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For the past 40 years or more you have paid into the Social Security system with the promise that someday when you retire, you will receive a guaranteed monthly income for the rest of your life. Along the way, your employer has kicked in a matching contribution equal to 100% of your contribution.
At the end of your working life there should be a giant pile of cash with your name on it. And there is (figuratively speaking anyway). But it comes with a giant string attached.
In this case, the catch is that up to 85% of your monthly benefit is considered taxable income once it’s paid out to you. What’s more, depending on the state you live in, you may owe state income tax on those benefits as well. (Bad news fellow Minnesotans. We live in one of those states).
The following post will explain how much of your benefit is taxable and what, if anything, you can do about it.
IRA mistakes are expensive and often irreversible.
Imagine inheriting a large IRA and “rolling” it over into your own IRA only to find out that the IRS has a very specific protocol regarding inherited IRAs and that you got it ALL wrong.
Worse still, the financial advisor you worked with and got paid to help you, he got it wrong as well!
Oh and this mistake, it can’t be fixed.
Or how about these scenarios…
It’s March. The time of year when the early tax filers start to see their tax refunds in the mail. Marketers, sales people, car dealers and just about everyone with a product or service to sell knows this and are out to separate you from your money.
The IRS estimates that the average tax filer will receive a refund check of about $3,050. Here in MN, taxpayers can expect an average tax refund of $2,430.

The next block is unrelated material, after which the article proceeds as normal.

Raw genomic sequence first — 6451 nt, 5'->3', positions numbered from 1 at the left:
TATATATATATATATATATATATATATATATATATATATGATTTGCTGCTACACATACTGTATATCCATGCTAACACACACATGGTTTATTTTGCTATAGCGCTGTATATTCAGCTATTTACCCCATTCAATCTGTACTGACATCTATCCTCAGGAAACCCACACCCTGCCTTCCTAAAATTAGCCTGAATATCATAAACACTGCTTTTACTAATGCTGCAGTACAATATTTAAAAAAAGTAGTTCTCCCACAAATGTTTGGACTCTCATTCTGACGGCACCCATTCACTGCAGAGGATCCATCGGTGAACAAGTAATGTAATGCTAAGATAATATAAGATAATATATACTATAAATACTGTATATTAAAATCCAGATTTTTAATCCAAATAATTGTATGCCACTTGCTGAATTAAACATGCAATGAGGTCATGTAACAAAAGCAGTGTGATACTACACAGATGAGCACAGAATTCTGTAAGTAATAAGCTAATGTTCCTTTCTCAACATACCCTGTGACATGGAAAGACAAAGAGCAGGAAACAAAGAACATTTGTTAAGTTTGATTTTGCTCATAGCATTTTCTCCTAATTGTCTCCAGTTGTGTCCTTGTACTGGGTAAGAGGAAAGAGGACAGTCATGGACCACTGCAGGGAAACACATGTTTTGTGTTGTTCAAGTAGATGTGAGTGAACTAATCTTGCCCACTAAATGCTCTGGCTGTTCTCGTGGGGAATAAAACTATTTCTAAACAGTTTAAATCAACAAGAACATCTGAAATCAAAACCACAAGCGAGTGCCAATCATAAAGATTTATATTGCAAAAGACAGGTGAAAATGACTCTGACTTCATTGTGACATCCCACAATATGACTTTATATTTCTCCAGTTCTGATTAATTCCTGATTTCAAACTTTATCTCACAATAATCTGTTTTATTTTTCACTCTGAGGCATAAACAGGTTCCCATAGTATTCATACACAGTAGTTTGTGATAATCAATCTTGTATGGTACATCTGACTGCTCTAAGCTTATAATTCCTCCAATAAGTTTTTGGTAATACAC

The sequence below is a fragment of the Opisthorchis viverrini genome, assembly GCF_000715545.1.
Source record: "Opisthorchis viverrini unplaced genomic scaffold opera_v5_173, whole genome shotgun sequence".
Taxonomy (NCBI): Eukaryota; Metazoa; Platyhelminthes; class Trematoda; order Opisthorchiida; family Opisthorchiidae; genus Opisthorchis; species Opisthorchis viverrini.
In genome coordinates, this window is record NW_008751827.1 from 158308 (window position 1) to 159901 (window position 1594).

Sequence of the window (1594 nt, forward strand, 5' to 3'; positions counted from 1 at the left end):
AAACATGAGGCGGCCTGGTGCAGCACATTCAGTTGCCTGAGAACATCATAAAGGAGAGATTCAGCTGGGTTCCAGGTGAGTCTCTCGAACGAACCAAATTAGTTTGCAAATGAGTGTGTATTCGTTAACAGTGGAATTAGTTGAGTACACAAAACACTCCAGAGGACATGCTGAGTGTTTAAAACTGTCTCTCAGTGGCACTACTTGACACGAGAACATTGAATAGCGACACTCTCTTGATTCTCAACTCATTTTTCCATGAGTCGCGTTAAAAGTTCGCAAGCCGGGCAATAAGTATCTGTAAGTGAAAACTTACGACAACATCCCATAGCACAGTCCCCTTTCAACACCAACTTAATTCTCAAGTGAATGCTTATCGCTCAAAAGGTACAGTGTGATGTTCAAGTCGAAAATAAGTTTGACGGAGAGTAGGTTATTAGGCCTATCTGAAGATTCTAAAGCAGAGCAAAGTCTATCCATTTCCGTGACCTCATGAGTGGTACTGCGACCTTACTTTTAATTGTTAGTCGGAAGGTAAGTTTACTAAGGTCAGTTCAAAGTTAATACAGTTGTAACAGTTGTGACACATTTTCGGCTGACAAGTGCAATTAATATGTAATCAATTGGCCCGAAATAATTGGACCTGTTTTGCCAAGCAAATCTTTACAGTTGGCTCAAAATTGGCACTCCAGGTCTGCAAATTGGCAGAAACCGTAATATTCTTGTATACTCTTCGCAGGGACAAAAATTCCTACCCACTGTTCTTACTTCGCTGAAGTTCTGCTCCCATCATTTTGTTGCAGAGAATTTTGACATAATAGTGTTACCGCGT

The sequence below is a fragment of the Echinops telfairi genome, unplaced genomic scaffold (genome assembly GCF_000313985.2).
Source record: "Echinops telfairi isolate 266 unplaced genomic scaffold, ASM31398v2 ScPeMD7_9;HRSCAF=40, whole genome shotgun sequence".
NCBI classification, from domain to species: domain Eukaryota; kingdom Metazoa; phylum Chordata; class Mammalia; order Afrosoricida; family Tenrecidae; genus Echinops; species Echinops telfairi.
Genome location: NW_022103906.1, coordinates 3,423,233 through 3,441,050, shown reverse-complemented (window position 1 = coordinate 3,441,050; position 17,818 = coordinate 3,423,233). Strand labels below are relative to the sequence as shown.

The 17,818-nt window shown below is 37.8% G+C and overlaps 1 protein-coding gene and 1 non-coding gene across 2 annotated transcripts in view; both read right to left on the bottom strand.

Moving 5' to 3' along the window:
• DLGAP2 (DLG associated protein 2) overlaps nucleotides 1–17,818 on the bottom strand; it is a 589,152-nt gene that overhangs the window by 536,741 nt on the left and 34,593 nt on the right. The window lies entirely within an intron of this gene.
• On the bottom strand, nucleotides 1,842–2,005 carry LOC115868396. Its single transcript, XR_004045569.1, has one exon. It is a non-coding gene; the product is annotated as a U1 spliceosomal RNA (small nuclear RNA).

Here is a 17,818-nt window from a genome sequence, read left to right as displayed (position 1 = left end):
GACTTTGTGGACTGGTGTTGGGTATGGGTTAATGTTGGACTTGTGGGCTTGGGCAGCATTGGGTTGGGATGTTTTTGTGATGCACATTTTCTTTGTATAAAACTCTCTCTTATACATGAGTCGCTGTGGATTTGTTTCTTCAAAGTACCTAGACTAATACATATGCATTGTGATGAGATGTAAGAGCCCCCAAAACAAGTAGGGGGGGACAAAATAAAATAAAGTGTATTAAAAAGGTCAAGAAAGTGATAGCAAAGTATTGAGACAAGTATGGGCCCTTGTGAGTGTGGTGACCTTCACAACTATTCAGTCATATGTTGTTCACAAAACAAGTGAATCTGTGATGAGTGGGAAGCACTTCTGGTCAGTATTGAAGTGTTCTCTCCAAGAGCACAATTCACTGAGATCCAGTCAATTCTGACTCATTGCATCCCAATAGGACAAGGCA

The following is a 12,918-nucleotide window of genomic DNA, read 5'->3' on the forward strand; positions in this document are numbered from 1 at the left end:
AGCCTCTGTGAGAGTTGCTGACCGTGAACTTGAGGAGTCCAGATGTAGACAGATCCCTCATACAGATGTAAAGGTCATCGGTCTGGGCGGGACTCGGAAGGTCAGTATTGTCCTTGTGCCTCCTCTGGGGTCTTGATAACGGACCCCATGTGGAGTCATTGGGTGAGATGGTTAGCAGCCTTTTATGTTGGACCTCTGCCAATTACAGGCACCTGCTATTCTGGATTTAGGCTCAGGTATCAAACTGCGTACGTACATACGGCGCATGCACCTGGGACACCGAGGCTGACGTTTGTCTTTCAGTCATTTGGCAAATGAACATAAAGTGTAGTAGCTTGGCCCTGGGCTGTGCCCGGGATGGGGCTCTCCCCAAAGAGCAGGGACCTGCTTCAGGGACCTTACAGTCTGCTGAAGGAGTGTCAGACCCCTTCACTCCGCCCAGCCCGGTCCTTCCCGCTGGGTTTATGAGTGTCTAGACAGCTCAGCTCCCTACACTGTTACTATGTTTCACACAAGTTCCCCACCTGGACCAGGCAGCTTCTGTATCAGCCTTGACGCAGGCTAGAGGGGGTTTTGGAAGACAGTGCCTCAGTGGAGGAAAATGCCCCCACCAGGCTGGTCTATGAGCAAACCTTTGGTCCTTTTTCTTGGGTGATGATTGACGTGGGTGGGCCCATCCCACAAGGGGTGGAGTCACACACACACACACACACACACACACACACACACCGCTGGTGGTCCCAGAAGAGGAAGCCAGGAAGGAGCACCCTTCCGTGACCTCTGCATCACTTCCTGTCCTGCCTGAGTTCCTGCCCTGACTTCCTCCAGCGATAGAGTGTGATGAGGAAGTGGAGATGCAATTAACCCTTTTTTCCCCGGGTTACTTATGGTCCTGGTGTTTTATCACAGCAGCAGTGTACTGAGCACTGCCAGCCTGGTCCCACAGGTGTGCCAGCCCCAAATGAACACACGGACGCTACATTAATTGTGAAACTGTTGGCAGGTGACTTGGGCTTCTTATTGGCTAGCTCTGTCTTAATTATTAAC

That kind of money won’t change your life, but what you choose to do with it now can make a big difference over time. Rather than spending it on more stuff that you don’t need, consider leveraging your tax refund for even greater benefit in the future by using this easy hack:
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According to the National Philanthropic Trust (NPT), Americans donated over $389 billion in 2016. Most of that money, 72% to be exact, came from individual donors like you.
I imagine that most of those donations went directly to qualified 501(c)3 charitable organizations. However, more and more people are using donor advised funds as their charitable vehicle of choice.
If you plan to make a charitable gift before the end of the year, you may wish to consider a gift to a donor advised fund as well.
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Paying less in Federal income tax means you get to keep more of your hard-earned income for yourself, for your family and to share with others. You benefit, your family benefits and the economy as a whole benefits.
At least, that’s the way it’s supposed to work.
The new tax proposal is being pitched as a “tax cut for the middle class”. As with every tax overhaul there are winners and losers, but taxpayers need to be careful what they wish for.